The proposal of networking peninsular and Himalayan rivers emerges from a lack of rigorous evaluation of the ecological impacts which would prove disastrous not only to the fishery, but also to the biodiversity and biotic processes that have evolved over the past hundred of millions of years. One cannot expect the judges and legislators to understand but venturing into an area of their ignorance is against all canons of wisdom.
In the case in question the judges went on to advise the government that in case consent was not forthcoming from the states, the government should consider passing a legislation to obviate consent of the states for this project. Since criticizing the judges is a criminal offense, the advocates of resistance who are not shackled by their funding sources from among the citizenry and civil society need to keep a watch on the impeachable antecedents and future activities of the judges and legislators because it is quite possible that legislation for ILR or nationalization of rivers may get introduced in the Parliament. The rampant violation of the statutory principles and natural justice requires a vigilant citizens’ network as opposed to fund agency driven initiatives to investigate as to why the judges and legislators appear to have sold themselves to the ideology of the free market undermining ecosystem beyond repair and democratic rights of its citizens to bring the truth about it public domain.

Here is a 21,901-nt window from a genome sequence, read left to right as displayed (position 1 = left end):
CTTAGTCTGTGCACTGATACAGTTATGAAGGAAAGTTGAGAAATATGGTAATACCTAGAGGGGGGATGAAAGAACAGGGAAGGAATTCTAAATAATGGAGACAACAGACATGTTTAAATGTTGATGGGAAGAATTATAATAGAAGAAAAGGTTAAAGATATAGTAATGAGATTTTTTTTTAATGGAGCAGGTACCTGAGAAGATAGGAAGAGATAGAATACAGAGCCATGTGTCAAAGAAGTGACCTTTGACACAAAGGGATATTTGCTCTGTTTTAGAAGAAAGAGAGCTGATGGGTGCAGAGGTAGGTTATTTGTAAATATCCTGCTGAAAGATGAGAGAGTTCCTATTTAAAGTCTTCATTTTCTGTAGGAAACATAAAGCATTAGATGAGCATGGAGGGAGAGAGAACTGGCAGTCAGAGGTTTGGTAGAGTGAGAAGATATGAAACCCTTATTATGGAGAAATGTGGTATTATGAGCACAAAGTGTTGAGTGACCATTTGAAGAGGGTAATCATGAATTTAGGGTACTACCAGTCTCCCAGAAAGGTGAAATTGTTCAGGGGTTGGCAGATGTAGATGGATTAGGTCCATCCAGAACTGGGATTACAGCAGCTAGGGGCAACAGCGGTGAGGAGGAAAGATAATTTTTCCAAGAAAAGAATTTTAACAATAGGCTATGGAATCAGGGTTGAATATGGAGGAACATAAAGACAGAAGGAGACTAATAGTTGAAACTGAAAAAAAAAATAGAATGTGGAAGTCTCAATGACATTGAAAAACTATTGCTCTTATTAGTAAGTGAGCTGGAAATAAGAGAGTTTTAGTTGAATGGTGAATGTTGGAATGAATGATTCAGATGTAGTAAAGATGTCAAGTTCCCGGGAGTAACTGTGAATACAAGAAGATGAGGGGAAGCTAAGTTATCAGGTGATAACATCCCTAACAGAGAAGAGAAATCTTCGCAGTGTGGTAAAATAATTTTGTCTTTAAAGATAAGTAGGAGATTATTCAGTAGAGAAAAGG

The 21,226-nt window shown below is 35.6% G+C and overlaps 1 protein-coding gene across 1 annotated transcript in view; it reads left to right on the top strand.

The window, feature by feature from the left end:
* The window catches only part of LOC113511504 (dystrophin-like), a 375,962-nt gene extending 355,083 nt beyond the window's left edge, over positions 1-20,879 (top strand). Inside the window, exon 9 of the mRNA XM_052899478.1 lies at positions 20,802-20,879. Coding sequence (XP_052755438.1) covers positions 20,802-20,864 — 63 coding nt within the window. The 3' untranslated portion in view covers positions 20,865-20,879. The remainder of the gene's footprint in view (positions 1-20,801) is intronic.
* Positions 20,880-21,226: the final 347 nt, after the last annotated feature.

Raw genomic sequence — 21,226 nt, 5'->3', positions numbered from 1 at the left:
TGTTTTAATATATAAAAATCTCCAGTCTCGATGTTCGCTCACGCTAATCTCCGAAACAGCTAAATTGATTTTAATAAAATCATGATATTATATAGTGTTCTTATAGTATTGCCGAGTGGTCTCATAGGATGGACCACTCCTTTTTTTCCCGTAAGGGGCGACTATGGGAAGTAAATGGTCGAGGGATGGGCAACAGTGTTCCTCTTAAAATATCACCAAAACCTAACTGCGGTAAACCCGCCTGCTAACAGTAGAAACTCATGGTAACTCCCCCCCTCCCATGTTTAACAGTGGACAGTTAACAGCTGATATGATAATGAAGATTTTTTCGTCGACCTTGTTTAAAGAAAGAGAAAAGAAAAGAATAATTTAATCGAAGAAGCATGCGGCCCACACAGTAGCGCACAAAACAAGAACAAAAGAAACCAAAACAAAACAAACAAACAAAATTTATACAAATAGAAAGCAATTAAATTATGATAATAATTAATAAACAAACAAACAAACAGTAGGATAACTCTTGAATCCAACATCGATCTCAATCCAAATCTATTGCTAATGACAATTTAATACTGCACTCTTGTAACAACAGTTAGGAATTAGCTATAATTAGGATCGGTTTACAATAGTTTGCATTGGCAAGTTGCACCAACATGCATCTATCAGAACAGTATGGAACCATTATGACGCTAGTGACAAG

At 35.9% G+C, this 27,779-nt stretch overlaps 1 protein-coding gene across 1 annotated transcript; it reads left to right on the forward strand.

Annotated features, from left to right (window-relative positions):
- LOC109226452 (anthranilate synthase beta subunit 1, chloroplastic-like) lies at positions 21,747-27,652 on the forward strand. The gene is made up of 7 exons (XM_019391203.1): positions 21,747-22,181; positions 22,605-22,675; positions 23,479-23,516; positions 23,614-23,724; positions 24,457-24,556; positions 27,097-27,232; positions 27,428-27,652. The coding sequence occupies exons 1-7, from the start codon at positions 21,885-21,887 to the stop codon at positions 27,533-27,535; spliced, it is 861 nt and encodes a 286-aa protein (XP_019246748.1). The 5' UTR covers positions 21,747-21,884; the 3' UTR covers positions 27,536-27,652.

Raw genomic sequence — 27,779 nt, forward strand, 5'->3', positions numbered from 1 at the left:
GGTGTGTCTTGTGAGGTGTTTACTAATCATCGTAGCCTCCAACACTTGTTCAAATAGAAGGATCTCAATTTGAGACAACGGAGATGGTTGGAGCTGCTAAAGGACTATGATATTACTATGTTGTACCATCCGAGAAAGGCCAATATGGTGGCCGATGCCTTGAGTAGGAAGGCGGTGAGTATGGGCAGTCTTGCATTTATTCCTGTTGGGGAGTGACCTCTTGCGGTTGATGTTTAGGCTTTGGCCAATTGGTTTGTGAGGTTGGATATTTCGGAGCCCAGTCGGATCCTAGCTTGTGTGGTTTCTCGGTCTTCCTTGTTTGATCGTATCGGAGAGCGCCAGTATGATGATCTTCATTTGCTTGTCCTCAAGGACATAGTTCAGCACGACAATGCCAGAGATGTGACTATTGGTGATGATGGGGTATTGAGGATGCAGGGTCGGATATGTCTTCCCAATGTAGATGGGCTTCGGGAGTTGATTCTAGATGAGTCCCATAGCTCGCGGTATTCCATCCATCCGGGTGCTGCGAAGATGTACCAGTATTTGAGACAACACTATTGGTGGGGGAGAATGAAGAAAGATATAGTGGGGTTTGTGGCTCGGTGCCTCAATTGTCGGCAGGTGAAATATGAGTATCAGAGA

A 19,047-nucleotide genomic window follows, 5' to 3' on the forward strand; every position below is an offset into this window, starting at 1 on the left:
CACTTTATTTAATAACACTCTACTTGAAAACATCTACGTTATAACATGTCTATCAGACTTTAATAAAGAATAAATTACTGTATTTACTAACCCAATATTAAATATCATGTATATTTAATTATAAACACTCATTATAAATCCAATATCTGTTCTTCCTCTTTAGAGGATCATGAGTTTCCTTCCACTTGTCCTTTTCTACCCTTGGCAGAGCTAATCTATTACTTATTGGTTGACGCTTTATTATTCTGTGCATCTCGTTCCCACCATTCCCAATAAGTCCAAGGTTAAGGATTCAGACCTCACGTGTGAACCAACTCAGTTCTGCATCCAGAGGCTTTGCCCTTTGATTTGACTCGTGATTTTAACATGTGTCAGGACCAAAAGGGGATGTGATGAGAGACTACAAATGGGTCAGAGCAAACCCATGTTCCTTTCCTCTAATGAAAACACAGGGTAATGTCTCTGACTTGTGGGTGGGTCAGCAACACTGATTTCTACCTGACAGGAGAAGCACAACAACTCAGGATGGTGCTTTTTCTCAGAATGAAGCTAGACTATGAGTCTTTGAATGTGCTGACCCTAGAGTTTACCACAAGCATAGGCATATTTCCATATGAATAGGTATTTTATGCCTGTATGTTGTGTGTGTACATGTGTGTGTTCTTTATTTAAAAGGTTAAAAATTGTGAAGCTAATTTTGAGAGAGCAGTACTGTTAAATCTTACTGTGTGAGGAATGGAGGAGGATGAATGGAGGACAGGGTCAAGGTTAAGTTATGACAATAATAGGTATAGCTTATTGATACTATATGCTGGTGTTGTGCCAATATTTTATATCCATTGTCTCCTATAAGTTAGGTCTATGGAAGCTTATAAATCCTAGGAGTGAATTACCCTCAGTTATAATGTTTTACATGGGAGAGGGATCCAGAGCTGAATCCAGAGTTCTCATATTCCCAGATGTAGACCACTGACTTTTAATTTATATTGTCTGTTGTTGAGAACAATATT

Networking rivers does not mean drawing some mega litres from one river and pouring it into another like one does with static containers, or even with canals. The ramifications are much wider because a river is not only the water that flows or the channel, which holds the flow rather its much more. The river is the dynamic face of the landscape. “In the drama of history, the ecosystem is not the stage setting; it is the cast”.[xxxii]